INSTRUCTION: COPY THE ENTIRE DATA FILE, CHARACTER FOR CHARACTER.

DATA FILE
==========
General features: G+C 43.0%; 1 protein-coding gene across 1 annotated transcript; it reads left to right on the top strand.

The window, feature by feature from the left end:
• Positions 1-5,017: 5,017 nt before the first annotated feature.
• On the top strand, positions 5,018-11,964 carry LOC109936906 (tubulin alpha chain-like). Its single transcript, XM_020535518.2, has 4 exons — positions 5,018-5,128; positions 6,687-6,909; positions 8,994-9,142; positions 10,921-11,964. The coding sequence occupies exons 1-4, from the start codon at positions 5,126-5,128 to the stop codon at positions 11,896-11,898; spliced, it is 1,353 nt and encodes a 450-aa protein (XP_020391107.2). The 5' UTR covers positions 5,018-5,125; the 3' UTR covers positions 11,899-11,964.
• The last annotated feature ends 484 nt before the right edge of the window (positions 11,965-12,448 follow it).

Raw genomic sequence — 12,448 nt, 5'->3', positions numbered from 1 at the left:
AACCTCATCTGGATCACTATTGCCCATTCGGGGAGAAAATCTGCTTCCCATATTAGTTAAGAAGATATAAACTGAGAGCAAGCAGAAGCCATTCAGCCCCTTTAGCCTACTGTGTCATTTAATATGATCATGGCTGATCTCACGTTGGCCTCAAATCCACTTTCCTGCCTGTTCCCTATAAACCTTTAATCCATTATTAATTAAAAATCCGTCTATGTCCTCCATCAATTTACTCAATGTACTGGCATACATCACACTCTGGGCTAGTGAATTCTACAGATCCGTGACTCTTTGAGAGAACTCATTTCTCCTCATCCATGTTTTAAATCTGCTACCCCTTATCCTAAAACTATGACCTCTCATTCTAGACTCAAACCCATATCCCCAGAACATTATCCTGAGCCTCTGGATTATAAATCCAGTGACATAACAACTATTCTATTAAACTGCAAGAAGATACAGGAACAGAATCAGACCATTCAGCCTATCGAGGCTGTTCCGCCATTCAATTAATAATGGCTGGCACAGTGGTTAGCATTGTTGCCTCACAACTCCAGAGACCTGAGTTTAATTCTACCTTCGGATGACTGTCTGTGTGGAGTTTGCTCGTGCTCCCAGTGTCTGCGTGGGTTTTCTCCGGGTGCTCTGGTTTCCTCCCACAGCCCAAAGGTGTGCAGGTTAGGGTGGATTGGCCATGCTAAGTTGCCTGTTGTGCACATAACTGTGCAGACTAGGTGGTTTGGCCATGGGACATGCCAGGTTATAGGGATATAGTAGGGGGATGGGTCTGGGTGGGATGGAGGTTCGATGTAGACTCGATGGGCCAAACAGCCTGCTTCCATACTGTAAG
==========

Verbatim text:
General features: G+C 43.0%; 1 protein-coding gene across 1 annotated transcript; it reads left to right on the top strand.

The window, feature by feature from the left end:
• Positions 1-5,017: 5,017 nt before the first annotated feature.
• On the top strand, positions 5,018-11,964 carry LOC109936906 (tubulin alpha chain-like). Its single transcript, XM_020535518.2, has 4 exons — positions 5,018-5,128; positions 6,687-6,909; positions 8,994-9,142; positions 10,921-11,964. The coding sequence occupies exons 1-4, from the start codon at positions 5,126-5,128 to the stop codon at positions 11,896-11,898; spliced, it is 1,353 nt and encodes a 450-aa protein (XP_020391107.2). The 5' UTR covers positions 5,018-5,125; the 3' UTR covers positions 11,899-11,964.
• The last annotated feature ends 484 nt before the right edge of the window (positions 11,965-12,448 follow it).

Raw genomic sequence — 12,448 nt, 5'->3', positions numbered from 1 at the left:
AACCTCATCTGGATCACTATTGCCCATTCGGGGAGAAAATCTGCTTCCCATATTAGTTAAGAAGATATAAACTGAGAGCAAGCAGAAGCCATTCAGCCCCTTTAGCCTACTGTGTCATTTAATATGATCATGGCTGATCTCACGTTGGCCTCAAATCCACTTTCCTGCCTGTTCCCTATAAACCTTTAATCCATTATTAATTAAAAATCCGTCTATGTCCTCCATCAATTTACTCAATGTACTGGCATACATCACACTCTGGGCTAGTGAATTCTACAGATCCGTGACTCTTTGAGAGAACTCATTTCTCCTCATCCATGTTTTAAATCTGCTACCCCTTATCCTAAAACTATGACCTCTCATTCTAGACTCAAACCCATATCCCCAGAACATTATCCTGAGCCTCTGGATTATAAATCCAGTGACATAACAACTATTCTATTAAACTGCAAGAAGATACAGGAACAGAATCAGACCATTCAGCCTATCGAGGCTGTTCCGCCATTCAATTAATAATGGCTGGCACAGTGGTTAGCATTGTTGCCTCACAACTCCAGAGACCTGAGTTTAATTCTACCTTCGGATGACTGTCTGTGTGGAGTTTGCTCGTGCTCCCAGTGTCTGCGTGGGTTTTCTCCGGGTGCTCTGGTTTCCTCCCACAGCCCAAAGGTGTGCAGGTTAGGGTGGATTGGCCATGCTAAGTTGCCTGTTGTGCACATAACTGTGCAGACTAGGTGGTTTGGCCATGGGACATGCCAGGTTATAGGGATATAGTAGGGGGATGGGTCTGGGTGGGATGGAGGTTCGATGTAGACTCGATGGGCCAAACAGCCTGCTTCCATACTGTAAG